Warren Buffett's halfway there.
Warren Buffett—famous billionaire and cofounder of The Giving Pledge—released a new letter last week announcing that he is halfway to his promise of giving away 99% of his wealth before he dies. As is typically the case for him, Buffett used the moment to share his perspective on broader issues. While the entire letter is worth reading, I’ll highlight a few passages.
He emphasized how easy giving should be for the wealthy, a message he’ll undoubtedly promote for as long as he can.
The easiest deed in the world is to give away money that will never be of any real use to you or your family. The giving is painless and may well lead to a better life for both you and your children.
He also duly praised the stewards of our charitable contributions, along with every else who gives their more meager donations or more substantial time to help those around them. His humility here is apt. As rich as he is, if he gave all his wealth away at once it wouldn’t be more than a quarter of what Americans give altogether in a single year. All of our small donations add up.
Those who give their love and time in order to directly help others – perhaps adding a monetary gift that requires them to give up the purchase of something meaningful for their own use – are the heroes of philanthropy. America has millions of such givers.
These people receive no recognition whether they mentor the young, assist the elderly or devote precious hours to community betterment. They do not have buildings named after them, but they silently make those establishments – schools, hospitals, churches, libraries, whatever – work smoothly to benefit those who have received the short straws in life.
Last, I appreciate his optimism and how he recognizes the multiple institutions we need for a flourishing society.
I’m optimistic. Though naysayers abound – as they have throughout my life – America’s best days most certainly lie ahead. What’s happened here since 1776 has not been a historical fluke.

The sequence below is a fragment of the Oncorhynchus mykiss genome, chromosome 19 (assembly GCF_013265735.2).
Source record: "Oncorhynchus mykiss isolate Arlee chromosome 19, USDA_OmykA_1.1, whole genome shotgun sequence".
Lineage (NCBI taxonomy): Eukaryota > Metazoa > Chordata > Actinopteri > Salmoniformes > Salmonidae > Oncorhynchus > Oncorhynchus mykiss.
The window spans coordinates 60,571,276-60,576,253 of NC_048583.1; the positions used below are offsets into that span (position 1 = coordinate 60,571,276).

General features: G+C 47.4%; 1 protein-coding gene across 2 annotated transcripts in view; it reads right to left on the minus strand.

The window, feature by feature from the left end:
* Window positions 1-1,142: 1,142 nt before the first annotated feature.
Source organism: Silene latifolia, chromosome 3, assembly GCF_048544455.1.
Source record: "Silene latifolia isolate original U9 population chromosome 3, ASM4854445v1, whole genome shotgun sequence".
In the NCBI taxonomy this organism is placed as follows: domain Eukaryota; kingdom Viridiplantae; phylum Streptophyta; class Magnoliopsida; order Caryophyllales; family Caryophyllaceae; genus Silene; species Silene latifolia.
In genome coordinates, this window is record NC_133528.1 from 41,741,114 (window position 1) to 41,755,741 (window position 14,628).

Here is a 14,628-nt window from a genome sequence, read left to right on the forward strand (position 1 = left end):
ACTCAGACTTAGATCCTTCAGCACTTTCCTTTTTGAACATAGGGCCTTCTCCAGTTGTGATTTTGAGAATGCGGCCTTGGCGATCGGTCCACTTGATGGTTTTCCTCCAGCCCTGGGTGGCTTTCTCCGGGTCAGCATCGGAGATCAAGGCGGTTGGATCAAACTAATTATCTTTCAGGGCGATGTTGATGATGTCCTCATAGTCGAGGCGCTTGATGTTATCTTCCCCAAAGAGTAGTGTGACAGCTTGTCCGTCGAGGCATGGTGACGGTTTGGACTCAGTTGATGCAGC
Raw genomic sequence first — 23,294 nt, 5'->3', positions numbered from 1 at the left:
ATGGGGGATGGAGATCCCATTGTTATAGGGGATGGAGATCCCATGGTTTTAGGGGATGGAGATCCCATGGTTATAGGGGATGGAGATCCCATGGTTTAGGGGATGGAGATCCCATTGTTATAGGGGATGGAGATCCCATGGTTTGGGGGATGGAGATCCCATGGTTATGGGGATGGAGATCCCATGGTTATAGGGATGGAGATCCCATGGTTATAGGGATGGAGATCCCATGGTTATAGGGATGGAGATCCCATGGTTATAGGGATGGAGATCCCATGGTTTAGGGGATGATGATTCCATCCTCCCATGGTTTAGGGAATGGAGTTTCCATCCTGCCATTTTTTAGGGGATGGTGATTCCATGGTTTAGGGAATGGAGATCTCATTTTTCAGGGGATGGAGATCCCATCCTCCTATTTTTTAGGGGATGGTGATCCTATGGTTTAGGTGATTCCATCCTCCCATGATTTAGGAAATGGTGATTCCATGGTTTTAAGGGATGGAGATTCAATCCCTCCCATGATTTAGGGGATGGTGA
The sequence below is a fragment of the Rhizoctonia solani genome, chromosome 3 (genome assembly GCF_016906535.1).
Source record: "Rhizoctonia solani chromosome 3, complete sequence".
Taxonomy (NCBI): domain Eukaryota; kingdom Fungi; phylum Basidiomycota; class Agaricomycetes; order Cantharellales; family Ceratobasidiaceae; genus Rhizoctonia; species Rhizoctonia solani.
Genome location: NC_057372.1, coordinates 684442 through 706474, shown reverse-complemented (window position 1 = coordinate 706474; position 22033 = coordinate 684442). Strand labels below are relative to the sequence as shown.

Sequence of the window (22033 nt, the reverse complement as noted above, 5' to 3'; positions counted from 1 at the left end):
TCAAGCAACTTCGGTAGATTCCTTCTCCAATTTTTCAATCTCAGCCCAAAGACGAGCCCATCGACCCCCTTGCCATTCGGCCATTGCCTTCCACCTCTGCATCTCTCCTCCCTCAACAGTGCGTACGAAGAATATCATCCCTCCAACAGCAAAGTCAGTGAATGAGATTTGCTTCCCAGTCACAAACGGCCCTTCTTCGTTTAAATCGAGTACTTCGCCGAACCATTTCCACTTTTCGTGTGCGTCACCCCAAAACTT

Philanthropy will continue to pair human talent with financial resources. So, too, will business and government. Each force has its particular strengths and weaknesses. Combined, they will make the world a better place – a much better place – for future generations.
Warren Buffett’s generosity will be rightly remembered as historic. And still, it won’t be enough. For as much good they’re positioned to do—a massive amount of good—the world’s billionaires can’t save us. Only we can do that.
Things to Read - Our World in Data Edition
This week I want to feature some articles from Our World in Data. It's an incredible source of information and perspective on the world's most pressing issues.
Too many reasons, but also opportunities for change.
It boggles the mind when you consider how much faster and cheaper it is to do certain things.
It matters how far we've come. Read the numbers.
Many of the barriers to the world's poor are found in the financial system itself. In wealthy nations, we take for granted banking, insurance, and other services that are hard to access or nonexistent for low-income people.
Grameen Foundation USA accelerates innovative approaches for access to financial services. Their programs span a wide range of financial issues for the poor, including targeted solutions for small farmers and women. They've been recognized by, among others, The Gates Foundation as a high-impact innovator in this space.
(Fun fact: While in law school, I spent a summer working as a legal intern at Grameen Foundation. It was a transformative experience for me.)
Can you imagine what would happen if Warren Buffett was a social impact investor?
Warren Buffett clearly doesn't consider himself much of an expert on solving social problems, and I appreciate his humility. But what if he used his investments themselves, and not just his wealth, to do more good in the world?
My podcast guest this week, Geoff Woolley, is a pioneering impact investor and an expert in marrying capital markets with social good. He'll help you see that we have so many ways of changing old approaches for the better.